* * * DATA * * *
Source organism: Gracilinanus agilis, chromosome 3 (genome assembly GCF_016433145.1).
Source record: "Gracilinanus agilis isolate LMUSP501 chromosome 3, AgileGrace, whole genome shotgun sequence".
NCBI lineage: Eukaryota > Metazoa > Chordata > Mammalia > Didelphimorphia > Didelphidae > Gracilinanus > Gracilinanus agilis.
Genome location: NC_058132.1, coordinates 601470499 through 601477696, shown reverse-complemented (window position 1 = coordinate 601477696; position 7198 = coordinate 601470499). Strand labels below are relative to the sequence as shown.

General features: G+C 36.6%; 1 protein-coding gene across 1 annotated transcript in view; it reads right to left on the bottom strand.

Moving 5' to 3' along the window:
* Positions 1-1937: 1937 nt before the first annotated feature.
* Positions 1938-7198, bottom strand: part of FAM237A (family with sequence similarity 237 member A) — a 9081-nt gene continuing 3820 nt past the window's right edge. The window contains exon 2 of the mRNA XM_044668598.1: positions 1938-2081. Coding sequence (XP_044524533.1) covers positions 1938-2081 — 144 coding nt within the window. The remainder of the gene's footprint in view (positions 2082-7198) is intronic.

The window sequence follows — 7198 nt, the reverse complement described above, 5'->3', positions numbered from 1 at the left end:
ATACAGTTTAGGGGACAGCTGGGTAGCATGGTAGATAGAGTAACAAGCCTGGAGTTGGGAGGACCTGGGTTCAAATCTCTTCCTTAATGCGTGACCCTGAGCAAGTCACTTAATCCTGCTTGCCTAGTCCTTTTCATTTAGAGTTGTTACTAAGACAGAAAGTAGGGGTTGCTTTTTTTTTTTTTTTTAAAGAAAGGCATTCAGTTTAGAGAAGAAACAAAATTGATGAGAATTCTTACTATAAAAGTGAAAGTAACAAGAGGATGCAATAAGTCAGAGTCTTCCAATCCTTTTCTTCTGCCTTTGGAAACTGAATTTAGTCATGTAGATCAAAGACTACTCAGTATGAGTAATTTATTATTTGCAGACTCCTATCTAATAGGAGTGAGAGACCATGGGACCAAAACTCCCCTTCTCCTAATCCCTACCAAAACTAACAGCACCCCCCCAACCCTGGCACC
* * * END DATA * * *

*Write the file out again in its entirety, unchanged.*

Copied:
Source organism: Gracilinanus agilis, chromosome 3 (genome assembly GCF_016433145.1).
Source record: "Gracilinanus agilis isolate LMUSP501 chromosome 3, AgileGrace, whole genome shotgun sequence".
NCBI lineage: Eukaryota > Metazoa > Chordata > Mammalia > Didelphimorphia > Didelphidae > Gracilinanus > Gracilinanus agilis.
Genome location: NC_058132.1, coordinates 601470499 through 601477696, shown reverse-complemented (window position 1 = coordinate 601477696; position 7198 = coordinate 601470499). Strand labels below are relative to the sequence as shown.

General features: G+C 36.6%; 1 protein-coding gene across 1 annotated transcript in view; it reads right to left on the bottom strand.

Moving 5' to 3' along the window:
* Positions 1-1937: 1937 nt before the first annotated feature.
* Positions 1938-7198, bottom strand: part of FAM237A (family with sequence similarity 237 member A) — a 9081-nt gene continuing 3820 nt past the window's right edge. The window contains exon 2 of the mRNA XM_044668598.1: positions 1938-2081. Coding sequence (XP_044524533.1) covers positions 1938-2081 — 144 coding nt within the window. The remainder of the gene's footprint in view (positions 2082-7198) is intronic.

The window sequence follows — 7198 nt, the reverse complement described above, 5'->3', positions numbered from 1 at the left end:
ATACAGTTTAGGGGACAGCTGGGTAGCATGGTAGATAGAGTAACAAGCCTGGAGTTGGGAGGACCTGGGTTCAAATCTCTTCCTTAATGCGTGACCCTGAGCAAGTCACTTAATCCTGCTTGCCTAGTCCTTTTCATTTAGAGTTGTTACTAAGACAGAAAGTAGGGGTTGCTTTTTTTTTTTTTTTTAAAGAAAGGCATTCAGTTTAGAGAAGAAACAAAATTGATGAGAATTCTTACTATAAAAGTGAAAGTAACAAGAGGATGCAATAAGTCAGAGTCTTCCAATCCTTTTCTTCTGCCTTTGGAAACTGAATTTAGTCATGTAGATCAAAGACTACTCAGTATGAGTAATTTATTATTTGCAGACTCCTATCTAATAGGAGTGAGAGACCATGGGACCAAAACTCCCCTTCTCCTAATCCCTACCAAAACTAACAGCACCCCCCCAACCCTGGCACC